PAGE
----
Published July 06, 2012
The housing market is a fluid, living thing that consistently changes. In a lively interview with Sandy Wentworth, realtor for the Jones Group in Amherst, MA, I learned the best tips about which renovations to work on and which to avoid if you are selling your home. “You want to spend the right amount of money to get the best return. For every dollar you put in, you want to be able to get at least that or more back,” said Wentworth.
She added that it is important to not price yourself out of your neighborhood. “For example, you don’t want to put a high-end kitchen in a tiny ranch house. You don’t want to over-improve,” she said. Wentworth said that “anything you can do to lighten or brighten a space, such as lighter curtains instead of heavy drapes will work in your favor. If you have a real dark room, you may want to consider a skylight.”
“People make a lot of their decisions about buying a house in the first three minutes,” Wentworth said. So having a clean, well landscaped yard, or entrance to your home really helps. “Eighty percent of buyers are searching online now. They see the pictures of your home and then they drive by, see the outside of your home, check out the neighborhood,” said Wentworth. She advised that de-cluttering is important and to fix the obvious, most noticeable things.
“Does your roof look good? Does it have black lichen on it?” asked Wentworth. Having a newer roof is definitely preferable if you are trying to sell your home. If you have problems with black lichen, which can get under shingles and cause damage besides looking bad, you can have a copper or zinc strip installed on the peak of your roof. Wentworth said that copper and zinc prevent lichen from forming when it rains.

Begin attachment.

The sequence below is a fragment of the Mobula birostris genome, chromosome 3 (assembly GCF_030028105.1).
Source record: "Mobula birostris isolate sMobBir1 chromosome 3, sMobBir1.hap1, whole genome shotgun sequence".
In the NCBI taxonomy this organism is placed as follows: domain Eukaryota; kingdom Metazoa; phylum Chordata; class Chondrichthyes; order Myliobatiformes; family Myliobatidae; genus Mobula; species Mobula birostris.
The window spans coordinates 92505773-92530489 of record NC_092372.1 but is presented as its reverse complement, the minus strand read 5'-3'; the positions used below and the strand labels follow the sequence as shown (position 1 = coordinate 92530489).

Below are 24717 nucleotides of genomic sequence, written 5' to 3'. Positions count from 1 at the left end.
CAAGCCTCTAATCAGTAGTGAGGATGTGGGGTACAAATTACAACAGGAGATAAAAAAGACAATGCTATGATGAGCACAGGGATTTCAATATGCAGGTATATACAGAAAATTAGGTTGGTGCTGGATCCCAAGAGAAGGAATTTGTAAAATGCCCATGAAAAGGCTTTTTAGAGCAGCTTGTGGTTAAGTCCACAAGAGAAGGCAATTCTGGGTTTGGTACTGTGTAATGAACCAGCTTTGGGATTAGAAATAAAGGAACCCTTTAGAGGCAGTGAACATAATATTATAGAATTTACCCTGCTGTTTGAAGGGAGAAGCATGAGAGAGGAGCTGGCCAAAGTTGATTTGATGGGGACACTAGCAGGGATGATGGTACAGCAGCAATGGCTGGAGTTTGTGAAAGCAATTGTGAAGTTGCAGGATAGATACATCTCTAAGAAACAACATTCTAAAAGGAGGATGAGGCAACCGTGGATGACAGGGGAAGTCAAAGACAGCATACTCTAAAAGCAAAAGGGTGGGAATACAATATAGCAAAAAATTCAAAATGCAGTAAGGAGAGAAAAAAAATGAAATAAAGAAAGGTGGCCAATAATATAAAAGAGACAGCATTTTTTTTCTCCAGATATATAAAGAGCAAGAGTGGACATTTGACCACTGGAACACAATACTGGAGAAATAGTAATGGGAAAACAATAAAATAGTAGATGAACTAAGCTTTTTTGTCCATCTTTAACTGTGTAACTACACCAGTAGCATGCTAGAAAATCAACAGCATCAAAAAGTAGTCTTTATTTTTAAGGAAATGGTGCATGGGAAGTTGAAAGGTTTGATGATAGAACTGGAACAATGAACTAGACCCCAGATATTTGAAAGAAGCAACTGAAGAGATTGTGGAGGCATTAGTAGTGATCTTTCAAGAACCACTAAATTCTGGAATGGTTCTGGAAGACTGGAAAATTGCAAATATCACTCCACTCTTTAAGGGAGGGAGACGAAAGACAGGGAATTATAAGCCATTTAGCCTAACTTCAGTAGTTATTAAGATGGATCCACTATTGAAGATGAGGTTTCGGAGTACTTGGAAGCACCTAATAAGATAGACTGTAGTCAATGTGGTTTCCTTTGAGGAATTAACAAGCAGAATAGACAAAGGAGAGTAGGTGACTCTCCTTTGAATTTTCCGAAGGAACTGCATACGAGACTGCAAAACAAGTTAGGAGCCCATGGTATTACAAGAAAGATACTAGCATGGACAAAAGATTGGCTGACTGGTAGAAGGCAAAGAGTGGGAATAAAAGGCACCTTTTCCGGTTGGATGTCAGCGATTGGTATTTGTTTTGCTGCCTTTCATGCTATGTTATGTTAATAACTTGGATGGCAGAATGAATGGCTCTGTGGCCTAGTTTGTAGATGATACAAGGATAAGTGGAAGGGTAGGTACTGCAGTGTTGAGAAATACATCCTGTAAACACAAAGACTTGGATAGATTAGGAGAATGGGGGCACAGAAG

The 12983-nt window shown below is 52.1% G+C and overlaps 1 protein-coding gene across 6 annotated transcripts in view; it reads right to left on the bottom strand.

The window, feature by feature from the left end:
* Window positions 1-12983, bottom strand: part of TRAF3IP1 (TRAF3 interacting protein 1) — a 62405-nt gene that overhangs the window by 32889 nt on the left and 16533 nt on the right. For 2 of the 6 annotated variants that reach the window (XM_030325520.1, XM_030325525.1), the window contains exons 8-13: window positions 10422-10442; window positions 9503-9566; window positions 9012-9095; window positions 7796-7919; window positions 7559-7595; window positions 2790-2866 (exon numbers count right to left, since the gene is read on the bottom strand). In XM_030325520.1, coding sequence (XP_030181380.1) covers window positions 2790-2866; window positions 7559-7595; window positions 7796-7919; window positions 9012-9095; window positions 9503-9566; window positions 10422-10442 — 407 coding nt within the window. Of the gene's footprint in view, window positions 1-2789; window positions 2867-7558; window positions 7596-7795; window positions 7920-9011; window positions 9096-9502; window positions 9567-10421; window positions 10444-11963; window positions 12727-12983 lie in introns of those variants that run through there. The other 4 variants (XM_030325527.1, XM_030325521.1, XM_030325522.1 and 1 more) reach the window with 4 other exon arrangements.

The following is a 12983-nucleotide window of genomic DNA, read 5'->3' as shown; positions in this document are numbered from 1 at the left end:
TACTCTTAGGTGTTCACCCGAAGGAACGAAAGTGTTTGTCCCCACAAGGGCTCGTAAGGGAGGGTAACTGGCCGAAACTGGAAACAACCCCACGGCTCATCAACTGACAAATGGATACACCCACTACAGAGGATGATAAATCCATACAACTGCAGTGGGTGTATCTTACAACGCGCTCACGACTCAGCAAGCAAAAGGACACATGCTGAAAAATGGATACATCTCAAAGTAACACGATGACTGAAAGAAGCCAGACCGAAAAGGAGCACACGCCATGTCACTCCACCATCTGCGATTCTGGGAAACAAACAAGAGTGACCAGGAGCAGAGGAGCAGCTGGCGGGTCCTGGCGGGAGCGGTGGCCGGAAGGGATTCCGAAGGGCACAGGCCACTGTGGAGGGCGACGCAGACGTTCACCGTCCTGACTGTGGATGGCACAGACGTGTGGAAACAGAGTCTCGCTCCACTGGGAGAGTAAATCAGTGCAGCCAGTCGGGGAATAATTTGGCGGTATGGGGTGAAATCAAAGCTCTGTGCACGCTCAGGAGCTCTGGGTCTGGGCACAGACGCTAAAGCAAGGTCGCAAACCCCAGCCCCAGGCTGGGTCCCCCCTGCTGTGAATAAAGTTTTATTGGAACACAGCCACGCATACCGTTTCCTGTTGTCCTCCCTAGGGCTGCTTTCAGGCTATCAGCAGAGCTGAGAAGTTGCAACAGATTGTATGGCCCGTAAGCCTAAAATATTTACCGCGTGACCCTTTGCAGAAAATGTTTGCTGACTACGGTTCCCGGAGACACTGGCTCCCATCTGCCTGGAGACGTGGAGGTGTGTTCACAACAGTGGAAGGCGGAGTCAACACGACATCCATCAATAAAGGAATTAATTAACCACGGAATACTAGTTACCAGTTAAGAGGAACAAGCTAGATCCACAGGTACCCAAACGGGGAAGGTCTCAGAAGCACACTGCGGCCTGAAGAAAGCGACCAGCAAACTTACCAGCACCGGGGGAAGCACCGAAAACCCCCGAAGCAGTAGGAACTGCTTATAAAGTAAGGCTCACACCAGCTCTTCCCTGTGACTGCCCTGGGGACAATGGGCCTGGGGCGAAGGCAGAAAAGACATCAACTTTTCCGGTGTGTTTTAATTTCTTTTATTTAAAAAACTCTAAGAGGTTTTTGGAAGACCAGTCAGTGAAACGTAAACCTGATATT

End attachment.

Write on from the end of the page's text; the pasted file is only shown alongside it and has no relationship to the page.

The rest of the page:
Kitchens and Baths
“Kitchens and baths are what sell homes,” said Wentworth. She recommended doing simple upgrades, such as replacing a worn countertop, painting or adding new hardware to cabinetry. “If you have nice older tile, you don’t have to tear it out. Put in a new sink, faucet, or better lighting. Get rid of the florescent lighting around your bathroom mirror for example,” she said. Wentworth said that many big box stores carry relatively inexpensive countertops that have the look of granite.
Wentworth said that many people now are looking for homes with basements, but if you have one, keep it an open space so the buyer can envision themselves in it. “You may think putting a game room or a man-cave in would be great, but what if the new owner wants to set up model trains down there? So, you may not want tons of shelving or mood lighting,” said Wentworth.
Carpets and Flooring
While hardwood flooring is popular, if you have carpeting and want to upgrade for sale, Wentworth said to go with a Berber carpet in neutral shades such as sand, taupe, or smoke. Wentworth said for your entryway, if you have vinyl flooring, you may want to consider putting in tile. “A tile or stone entryway makes a good impression,” she said.
Energy Conservation & Green Upgrades
“Making improvements such as new windows not only works for you but for your buyer as well,” said Wentworth. So having your home sealed, having insulation put or blown in, or improving the heating or hot water system could pay off.
Small changes can make a big difference. Other suggestions Wentworth had were to install ceiling fans, “or if you have a back porch or deck, have it screened in.” To save money on hiring professionals, always get more than one bid and always check references.
Cris Carl is writes about Boston-area remodeling issues for Networx.